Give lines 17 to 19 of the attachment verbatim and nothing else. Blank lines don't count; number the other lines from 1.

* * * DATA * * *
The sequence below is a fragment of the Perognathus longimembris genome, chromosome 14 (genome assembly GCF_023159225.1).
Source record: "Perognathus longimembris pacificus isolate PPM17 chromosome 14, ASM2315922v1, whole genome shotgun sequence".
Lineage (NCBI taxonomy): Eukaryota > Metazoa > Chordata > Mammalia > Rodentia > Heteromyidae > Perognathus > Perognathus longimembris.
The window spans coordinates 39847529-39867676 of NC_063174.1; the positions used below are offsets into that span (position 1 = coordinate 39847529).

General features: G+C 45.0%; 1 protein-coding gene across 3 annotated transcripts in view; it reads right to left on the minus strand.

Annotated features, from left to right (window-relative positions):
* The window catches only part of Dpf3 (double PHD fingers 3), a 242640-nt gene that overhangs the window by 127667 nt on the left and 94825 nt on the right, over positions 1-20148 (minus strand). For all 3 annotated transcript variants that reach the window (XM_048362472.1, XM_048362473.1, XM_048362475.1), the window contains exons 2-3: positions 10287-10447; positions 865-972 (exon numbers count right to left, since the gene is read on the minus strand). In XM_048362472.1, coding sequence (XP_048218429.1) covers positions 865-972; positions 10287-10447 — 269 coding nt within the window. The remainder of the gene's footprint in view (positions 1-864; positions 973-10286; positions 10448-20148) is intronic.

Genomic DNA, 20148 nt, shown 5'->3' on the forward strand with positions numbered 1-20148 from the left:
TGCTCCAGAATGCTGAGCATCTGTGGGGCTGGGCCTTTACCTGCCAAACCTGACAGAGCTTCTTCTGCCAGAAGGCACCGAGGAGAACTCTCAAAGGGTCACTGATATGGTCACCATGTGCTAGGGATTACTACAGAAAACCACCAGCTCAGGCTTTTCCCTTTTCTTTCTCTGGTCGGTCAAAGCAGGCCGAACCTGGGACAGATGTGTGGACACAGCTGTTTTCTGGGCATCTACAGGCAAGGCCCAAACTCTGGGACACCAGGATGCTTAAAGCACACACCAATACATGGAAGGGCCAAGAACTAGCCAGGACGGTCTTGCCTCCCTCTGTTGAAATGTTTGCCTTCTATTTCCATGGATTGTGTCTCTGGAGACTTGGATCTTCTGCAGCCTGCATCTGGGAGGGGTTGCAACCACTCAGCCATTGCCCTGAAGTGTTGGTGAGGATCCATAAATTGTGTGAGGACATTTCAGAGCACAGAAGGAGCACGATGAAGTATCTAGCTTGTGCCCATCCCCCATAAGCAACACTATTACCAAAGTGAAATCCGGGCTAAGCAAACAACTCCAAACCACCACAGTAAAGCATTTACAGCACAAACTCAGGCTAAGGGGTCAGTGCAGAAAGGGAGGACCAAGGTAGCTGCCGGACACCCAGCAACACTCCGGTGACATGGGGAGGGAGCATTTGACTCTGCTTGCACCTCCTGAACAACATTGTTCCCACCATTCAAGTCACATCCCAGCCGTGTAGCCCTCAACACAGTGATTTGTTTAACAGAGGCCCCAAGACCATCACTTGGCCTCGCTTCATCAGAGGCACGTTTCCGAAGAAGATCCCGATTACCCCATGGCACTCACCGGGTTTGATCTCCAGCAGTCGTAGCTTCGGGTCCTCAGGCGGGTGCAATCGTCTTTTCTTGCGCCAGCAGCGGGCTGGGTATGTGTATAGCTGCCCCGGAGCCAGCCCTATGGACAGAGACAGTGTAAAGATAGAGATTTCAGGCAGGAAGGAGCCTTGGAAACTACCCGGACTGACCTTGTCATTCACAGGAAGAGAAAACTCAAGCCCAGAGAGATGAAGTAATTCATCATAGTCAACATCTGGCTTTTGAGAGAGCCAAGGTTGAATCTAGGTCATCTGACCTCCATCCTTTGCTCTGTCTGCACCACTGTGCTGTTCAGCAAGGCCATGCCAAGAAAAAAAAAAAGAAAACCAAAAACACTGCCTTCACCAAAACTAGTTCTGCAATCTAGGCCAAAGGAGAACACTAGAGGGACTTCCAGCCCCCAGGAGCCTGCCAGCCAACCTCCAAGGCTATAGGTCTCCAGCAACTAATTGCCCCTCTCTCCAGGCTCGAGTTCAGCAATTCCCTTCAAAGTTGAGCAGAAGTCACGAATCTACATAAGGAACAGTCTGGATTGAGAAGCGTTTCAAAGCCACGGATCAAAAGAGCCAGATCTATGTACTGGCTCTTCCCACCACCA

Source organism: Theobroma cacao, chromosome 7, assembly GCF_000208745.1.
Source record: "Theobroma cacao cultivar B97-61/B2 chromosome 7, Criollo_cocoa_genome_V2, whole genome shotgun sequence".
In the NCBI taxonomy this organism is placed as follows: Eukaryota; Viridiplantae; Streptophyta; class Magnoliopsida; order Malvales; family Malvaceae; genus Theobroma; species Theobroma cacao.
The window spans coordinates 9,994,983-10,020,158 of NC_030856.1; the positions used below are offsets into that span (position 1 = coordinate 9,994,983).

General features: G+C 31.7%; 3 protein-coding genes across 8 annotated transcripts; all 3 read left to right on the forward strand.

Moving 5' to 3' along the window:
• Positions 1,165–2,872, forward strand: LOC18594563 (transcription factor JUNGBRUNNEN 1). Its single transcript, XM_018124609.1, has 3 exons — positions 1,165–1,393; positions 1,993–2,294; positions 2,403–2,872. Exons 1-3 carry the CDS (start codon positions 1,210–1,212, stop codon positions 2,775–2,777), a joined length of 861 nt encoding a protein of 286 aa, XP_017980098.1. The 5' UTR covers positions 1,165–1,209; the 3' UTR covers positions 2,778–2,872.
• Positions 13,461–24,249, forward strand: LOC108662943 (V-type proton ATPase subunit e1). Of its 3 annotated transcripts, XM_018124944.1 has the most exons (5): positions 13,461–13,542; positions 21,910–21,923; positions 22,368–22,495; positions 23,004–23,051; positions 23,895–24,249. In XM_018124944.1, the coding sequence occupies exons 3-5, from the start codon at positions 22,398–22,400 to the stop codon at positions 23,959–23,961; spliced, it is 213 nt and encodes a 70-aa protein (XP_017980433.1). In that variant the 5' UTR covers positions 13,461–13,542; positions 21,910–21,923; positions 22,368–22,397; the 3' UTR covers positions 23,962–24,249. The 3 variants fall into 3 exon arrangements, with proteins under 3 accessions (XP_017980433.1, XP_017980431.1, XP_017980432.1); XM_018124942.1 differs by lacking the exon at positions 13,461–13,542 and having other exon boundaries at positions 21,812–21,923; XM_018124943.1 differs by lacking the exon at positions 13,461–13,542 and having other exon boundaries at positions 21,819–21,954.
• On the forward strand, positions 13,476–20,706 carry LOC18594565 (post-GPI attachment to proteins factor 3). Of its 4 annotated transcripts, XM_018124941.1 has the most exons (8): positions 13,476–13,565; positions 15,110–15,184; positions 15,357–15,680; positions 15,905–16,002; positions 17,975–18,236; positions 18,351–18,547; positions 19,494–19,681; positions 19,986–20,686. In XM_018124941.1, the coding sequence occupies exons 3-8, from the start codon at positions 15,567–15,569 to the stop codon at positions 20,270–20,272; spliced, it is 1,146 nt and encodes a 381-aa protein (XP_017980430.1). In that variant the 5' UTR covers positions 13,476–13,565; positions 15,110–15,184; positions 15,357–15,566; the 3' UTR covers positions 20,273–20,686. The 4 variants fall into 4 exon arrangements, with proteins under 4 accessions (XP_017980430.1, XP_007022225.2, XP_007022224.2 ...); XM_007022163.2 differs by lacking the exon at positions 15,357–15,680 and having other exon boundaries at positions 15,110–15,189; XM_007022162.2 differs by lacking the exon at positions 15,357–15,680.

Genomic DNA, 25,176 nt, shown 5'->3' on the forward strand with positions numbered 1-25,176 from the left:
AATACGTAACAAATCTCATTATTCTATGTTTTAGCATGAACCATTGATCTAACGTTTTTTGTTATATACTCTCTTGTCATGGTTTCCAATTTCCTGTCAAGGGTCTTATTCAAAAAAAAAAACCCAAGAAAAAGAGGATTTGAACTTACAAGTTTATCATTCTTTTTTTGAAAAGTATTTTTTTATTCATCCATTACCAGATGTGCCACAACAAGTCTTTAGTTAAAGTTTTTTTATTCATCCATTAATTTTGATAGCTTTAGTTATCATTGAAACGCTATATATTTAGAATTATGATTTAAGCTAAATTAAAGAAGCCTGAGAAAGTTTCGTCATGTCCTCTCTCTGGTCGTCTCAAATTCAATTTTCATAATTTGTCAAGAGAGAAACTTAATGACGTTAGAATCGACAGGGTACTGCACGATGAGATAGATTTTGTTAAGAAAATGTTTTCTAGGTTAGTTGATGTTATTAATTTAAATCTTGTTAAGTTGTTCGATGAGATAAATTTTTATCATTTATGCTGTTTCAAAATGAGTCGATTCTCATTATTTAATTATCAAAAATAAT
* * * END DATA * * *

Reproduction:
• Positions 13,461–24,249, forward strand: LOC108662943 (V-type proton ATPase subunit e1). Of its 3 annotated transcripts, XM_018124944.1 has the most exons (5): positions 13,461–13,542; positions 21,910–21,923; positions 22,368–22,495; positions 23,004–23,051; positions 23,895–24,249. In XM_018124944.1, the coding sequence occupies exons 3-5, from the start codon at positions 22,398–22,400 to the stop codon at positions 23,959–23,961; spliced, it is 213 nt and encodes a 70-aa protein (XP_017980433.1). In that variant the 5' UTR covers positions 13,461–13,542; positions 21,910–21,923; positions 22,368–22,397; the 3' UTR covers positions 23,962–24,249. The 3 variants fall into 3 exon arrangements, with proteins under 3 accessions (XP_017980433.1, XP_017980431.1, XP_017980432.1); XM_018124942.1 differs by lacking the exon at positions 13,461–13,542 and having other exon boundaries at positions 21,812–21,923; XM_018124943.1 differs by lacking the exon at positions 13,461–13,542 and having other exon boundaries at positions 21,819–21,954.
• On the forward strand, positions 13,476–20,706 carry LOC18594565 (post-GPI attachment to proteins factor 3). Of its 4 annotated transcripts, XM_018124941.1 has the most exons (8): positions 13,476–13,565; positions 15,110–15,184; positions 15,357–15,680; positions 15,905–16,002; positions 17,975–18,236; positions 18,351–18,547; positions 19,494–19,681; positions 19,986–20,686. In XM_018124941.1, the coding sequence occupies exons 3-8, from the start codon at positions 15,567–15,569 to the stop codon at positions 20,270–20,272; spliced, it is 1,146 nt and encodes a 381-aa protein (XP_017980430.1). In that variant the 5' UTR covers positions 13,476–13,565; positions 15,110–15,184; positions 15,357–15,566; the 3' UTR covers positions 20,273–20,686. The 4 variants fall into 4 exon arrangements, with proteins under 4 accessions (XP_017980430.1, XP_007022225.2, XP_007022224.2 ...); XM_007022163.2 differs by lacking the exon at positions 15,357–15,680 and having other exon boundaries at positions 15,110–15,189; XM_007022162.2 differs by lacking the exon at positions 15,357–15,680.

Genomic DNA, 25,176 nt, shown 5'->3' on the forward strand with positions numbered 1-25,176 from the left: